MERCEDES M.  YARDLEY: I’ve been writing forever. Always. I don’t remember a time that I wasn’t reading or writing. Those annoying Sam and Ann workbooks we used in school? I blew through all of them until the elementary school didn’t have anymore. Then I wrote about how much I hated Sam and Ann, their dog, Nip, and their cat, Fluff. My first grade teacher congratulated my reading and advised me to work on my attitude.

HNR: Was there a story or novel in particular that made you want to write?

MERCEDES: Kafka’s “The Hunger Artist” really resonated with me. The cruelty, the beauty. I read it and thought, “I can never write like that.”  Then I read Gabriel Garcia Marquez’s “One Hundred Years of Solitude” and I despised it, but it awoke something in me. It shook something loose in my soul and I opened my eyes to magical realism.

HNR: I love it when a writer has that kind of impact. It’s powerful.

You worked for Shock Totem? How did that come about?

MERCEDES: I had a story in their first issue. It was a cool little mag with an amazing staff. I hung out on the forums and got to know everybody. We just rocked together. One day they asked if I wanted to join the magazine as their nonfiction writer. Later on, they promoted me to contributing editor. It was an incredible experience. It definitely accelerated my learning curve. It was a great decision to join staff.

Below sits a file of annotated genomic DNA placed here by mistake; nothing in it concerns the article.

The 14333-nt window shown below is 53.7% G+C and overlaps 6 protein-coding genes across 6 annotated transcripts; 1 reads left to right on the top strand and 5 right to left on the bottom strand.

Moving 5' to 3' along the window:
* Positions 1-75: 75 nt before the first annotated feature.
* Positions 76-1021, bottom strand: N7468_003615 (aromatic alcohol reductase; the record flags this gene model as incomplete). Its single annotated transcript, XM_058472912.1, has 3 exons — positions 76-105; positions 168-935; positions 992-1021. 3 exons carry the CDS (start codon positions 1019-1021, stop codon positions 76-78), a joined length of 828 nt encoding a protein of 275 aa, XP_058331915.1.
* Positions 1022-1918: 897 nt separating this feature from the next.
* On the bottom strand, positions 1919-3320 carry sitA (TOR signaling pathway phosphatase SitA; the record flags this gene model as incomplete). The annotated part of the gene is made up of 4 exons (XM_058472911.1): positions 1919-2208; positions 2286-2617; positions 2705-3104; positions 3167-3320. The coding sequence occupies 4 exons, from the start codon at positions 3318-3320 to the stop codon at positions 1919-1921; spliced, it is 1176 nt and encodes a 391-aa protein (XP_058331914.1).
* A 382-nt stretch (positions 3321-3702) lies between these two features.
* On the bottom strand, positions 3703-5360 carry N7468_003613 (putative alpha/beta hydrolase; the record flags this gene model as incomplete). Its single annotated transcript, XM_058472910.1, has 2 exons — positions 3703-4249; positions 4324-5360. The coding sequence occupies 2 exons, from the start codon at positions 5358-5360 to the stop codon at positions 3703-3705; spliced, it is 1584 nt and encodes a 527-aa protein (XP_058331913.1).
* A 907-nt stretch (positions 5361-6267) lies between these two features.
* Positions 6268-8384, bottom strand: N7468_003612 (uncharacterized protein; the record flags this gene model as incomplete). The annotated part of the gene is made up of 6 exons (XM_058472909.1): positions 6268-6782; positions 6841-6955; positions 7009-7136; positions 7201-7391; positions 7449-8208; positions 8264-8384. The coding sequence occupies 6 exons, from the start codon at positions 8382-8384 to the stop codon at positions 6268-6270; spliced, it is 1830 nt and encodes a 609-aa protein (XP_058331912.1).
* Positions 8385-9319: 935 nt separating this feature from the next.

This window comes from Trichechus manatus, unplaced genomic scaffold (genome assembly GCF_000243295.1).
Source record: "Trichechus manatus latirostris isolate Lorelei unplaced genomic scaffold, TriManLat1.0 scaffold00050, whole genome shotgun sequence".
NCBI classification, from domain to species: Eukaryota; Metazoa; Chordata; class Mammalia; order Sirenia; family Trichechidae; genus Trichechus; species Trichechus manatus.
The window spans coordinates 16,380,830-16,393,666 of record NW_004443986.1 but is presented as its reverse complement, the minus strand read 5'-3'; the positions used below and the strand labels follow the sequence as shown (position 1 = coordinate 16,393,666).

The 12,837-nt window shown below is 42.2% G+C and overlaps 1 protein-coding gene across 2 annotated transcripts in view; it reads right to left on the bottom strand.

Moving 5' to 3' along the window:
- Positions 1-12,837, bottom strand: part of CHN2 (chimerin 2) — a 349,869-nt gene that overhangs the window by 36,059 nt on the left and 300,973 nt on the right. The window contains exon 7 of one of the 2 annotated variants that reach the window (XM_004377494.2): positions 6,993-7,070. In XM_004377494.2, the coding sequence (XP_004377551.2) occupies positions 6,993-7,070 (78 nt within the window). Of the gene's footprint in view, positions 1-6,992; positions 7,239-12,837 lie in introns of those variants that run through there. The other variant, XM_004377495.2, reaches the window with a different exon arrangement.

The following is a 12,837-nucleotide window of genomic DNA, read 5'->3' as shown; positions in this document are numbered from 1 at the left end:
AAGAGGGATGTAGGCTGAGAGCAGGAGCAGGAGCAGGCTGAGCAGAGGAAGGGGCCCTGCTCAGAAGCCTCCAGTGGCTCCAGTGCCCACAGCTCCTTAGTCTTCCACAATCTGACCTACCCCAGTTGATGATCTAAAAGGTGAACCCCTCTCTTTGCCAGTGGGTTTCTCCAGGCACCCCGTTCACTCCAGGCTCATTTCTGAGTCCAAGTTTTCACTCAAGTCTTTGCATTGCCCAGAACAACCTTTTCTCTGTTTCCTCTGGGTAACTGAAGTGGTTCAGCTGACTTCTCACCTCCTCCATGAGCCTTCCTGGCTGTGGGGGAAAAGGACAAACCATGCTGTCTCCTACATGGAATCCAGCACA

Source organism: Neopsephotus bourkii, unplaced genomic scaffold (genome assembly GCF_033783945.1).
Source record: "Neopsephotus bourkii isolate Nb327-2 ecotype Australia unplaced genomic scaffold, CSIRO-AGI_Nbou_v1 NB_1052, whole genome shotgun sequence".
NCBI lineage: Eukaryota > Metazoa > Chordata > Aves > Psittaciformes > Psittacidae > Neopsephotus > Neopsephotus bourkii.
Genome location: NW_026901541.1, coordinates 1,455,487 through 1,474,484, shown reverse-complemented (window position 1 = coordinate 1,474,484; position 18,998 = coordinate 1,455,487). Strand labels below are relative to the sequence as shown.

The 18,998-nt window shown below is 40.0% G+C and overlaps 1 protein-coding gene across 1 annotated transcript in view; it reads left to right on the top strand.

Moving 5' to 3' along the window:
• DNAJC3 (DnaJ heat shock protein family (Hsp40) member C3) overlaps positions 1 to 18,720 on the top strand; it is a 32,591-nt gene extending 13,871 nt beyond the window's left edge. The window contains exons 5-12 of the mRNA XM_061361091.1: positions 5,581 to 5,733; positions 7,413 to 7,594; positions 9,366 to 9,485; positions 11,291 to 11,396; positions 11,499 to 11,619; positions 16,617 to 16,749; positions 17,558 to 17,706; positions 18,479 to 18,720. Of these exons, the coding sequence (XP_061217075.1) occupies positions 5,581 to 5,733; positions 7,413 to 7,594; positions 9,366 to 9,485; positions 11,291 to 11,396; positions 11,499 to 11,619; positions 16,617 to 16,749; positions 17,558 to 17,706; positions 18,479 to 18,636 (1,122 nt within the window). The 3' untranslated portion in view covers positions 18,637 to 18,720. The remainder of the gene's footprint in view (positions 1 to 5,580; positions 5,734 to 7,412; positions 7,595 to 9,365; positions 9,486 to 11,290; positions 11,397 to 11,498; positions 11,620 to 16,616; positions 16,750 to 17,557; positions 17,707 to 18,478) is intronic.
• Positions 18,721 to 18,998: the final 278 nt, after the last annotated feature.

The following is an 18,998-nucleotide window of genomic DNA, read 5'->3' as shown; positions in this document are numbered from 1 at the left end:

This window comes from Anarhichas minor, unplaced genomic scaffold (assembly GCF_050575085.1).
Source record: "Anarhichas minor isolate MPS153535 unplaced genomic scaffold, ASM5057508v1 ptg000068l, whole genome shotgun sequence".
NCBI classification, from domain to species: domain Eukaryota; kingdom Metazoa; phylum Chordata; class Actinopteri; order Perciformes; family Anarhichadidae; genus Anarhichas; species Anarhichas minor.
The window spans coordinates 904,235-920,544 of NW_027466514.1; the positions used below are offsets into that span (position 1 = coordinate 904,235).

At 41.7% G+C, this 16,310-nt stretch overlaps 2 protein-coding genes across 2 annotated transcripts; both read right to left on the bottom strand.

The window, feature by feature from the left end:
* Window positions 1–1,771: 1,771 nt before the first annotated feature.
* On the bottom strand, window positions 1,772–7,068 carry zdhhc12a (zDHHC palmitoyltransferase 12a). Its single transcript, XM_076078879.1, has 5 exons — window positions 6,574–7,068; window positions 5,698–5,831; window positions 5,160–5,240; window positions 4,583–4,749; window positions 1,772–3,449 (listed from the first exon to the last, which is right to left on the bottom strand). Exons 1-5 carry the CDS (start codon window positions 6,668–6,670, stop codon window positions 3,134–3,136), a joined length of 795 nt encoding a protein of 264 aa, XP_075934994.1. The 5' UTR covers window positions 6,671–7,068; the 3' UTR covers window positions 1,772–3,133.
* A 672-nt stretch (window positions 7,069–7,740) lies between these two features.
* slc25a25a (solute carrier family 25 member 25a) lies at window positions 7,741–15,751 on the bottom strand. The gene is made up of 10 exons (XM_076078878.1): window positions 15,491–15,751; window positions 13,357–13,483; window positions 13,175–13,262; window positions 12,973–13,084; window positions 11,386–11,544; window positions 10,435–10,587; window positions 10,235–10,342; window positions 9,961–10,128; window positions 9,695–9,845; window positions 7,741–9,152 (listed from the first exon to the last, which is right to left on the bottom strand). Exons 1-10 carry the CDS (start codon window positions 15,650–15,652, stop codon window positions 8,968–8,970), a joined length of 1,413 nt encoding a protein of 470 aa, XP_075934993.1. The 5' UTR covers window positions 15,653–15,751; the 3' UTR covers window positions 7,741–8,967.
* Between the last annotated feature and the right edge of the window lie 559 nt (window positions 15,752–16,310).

HNR: Will you continue on with them?

MERCEDES: Funny you should ask that. I stepped away from the magazine a few months ago. I found that I wasn’t able to keep my head above water. If I was writing, I’d feel badly that I wasn’t reading ST slush or doing interviews or articles. When I was doing those things, I was torn because I wasn’t writing. Finally I decided that I needed to devote myself to writing full time and focusing on novels. It was scary. It was also sad. But it was the right thing to do, and I still get to see the ST staff around. They were the best part of the gig.

HNR: Your first collection really showcases your unique style and voice. Beautiful Sorrows was next to brilliant. I found it impressive that you had your own style developed right from the get-go. To me, it’s like a terrifying, bizarre fairytale…with sprinkles. How would you describe your style?

MERCEDES: Glenn, thank you! That’s so nice to hear! A terrifying, bizarre fairytale…with sprinkles. Now that’s a blurb!

I have two distinct styles. I call the lyrical style “whimsical horror.” Fairytales with a high body count. The other is more smart aleck swagger. Nameless, the novel that is coming out this month, lands firmly on the swagger side. But the whimsical, starry style…I’d say that shows up more. It’s the way my brain works.

HNR: Where do you think it comes from?